For this reason, attempts to remove the full burden of providing needed subsidies from individual institutions make sense. Cooperative fund-raising through federations or in some instances, Institutional consortia, should aim at developing endowments for the purpose of supporting the participation of those unable to pay the full cost. (The Chicago Federation has launched just such an endowment effort to deal with the issues of rising tuition, expanding scholarship needs and general under-capitalization of the day schools in its community.) Seeking new resources on this basis should be relatively non-controversial and represents a far better option over the long term than trying to re-allocate already insufficient dollars from federation annual campaigns. Community-wide capital fund-raising campaigns, designed to serve the needs of many institutions, have already proven successful in a number of locales. Obviously, any funds that can be added to what institutions are able to raise on their own allow these institutions to address the needs of their constituencies (including needs for financial subsidy) more effectively. It is already clear that the future of federated fund-raising lies primarily in the area of endowments, foundations and philanthropic funds. We don’t know yet if there is one “best” model for how a local Jewish community as a whole – federation and its agencies, synagogues, day schools and independent organizations – can maximize the financial resources available to it. Is it by creating a giant community-wide mega-foundation? Some mix of a community-wide foundation and individual endowments? A series of inter-connected “funds” for specific areas of service – education, services for the elderly, health care, religious life, needs in Israel and overseas? We also do not yet know the potential of national fund-raising for a prominent need like day school scholarships that affects hundreds of communities in similar ways. What we can say is that opportunities exist today for testing new financial resource development approaches, and that it is time for institutions to come together to do so.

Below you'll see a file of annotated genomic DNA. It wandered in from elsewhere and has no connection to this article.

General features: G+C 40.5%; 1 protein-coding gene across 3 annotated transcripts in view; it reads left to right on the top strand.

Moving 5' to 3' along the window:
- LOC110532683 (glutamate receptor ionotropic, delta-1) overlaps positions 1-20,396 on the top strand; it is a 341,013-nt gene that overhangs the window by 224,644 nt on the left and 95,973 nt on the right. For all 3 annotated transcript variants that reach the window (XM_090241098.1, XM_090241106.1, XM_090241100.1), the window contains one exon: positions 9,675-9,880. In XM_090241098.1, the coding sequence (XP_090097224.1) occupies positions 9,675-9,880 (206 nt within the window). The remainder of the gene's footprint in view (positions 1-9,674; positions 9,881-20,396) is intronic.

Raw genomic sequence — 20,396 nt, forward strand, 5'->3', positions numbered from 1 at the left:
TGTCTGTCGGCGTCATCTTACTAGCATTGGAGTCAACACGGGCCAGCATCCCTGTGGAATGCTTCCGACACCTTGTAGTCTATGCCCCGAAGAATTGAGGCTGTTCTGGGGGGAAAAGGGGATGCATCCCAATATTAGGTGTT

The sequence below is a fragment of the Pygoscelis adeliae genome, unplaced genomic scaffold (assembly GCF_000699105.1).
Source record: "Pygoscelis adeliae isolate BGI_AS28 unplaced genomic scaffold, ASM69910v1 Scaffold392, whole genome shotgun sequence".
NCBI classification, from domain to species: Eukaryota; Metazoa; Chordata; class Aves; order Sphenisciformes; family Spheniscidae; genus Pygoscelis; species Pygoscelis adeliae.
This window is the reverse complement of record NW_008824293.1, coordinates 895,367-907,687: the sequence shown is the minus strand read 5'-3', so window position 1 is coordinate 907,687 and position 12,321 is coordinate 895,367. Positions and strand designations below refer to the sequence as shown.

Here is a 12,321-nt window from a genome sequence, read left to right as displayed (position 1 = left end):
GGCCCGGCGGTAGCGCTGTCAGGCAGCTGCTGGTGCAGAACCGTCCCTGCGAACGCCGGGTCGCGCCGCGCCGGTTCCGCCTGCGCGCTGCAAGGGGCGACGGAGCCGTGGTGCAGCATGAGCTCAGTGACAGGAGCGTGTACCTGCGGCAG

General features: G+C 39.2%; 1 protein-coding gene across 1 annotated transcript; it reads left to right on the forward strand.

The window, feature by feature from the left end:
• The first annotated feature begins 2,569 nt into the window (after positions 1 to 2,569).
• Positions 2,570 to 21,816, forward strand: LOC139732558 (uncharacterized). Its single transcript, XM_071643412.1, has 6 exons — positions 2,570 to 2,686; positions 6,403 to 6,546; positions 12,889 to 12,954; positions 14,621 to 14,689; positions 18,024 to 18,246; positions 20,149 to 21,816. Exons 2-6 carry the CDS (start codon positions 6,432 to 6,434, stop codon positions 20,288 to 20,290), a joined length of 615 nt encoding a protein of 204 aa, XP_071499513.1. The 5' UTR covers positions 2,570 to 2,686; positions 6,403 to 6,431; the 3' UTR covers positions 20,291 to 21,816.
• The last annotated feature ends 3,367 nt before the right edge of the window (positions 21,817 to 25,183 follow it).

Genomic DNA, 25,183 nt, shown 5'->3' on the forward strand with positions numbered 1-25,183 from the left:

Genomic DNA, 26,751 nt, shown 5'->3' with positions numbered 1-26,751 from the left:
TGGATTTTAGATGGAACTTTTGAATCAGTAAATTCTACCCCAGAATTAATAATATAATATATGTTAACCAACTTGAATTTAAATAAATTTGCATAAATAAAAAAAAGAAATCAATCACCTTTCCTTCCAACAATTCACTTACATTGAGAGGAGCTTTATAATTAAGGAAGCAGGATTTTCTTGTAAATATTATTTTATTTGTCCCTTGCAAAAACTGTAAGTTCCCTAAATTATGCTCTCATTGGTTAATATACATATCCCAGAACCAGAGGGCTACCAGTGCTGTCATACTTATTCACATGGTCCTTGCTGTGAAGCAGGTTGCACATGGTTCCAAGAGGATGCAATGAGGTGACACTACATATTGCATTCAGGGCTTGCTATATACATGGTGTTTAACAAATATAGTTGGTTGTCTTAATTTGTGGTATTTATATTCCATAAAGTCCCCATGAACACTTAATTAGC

Providing adequate scholarship support to remove cost as an absolute barrier to Jewish participation for some individuals and families is a worthy challenge. The situation becomes even more complex, however, when we turn to another policy being advocated today: reducing the cost of some programs and services “across the board” in an effort to increase participation. Such proposals are more difficult to deal with because they inevitably introduce subjective factors into the equation on both sides. How much is “too much” to pay? This is a function of perceived value not only for the prospective user, but for the sponsors and advocates of particular Jewish activities. Those who believe passionately that day school education is by far the best route to instilling Jewish commitment in children and youth naturally want to see nearly every family take advantage of this option. Seeking to eliminate or reduce cost as a potential barrier is a logical corollary of this belief. Similar reasoning (and passion) lies behind advocacy for reducing the cost of Israel trips, summer camps and synagogue or JCC membership (especially for young adults).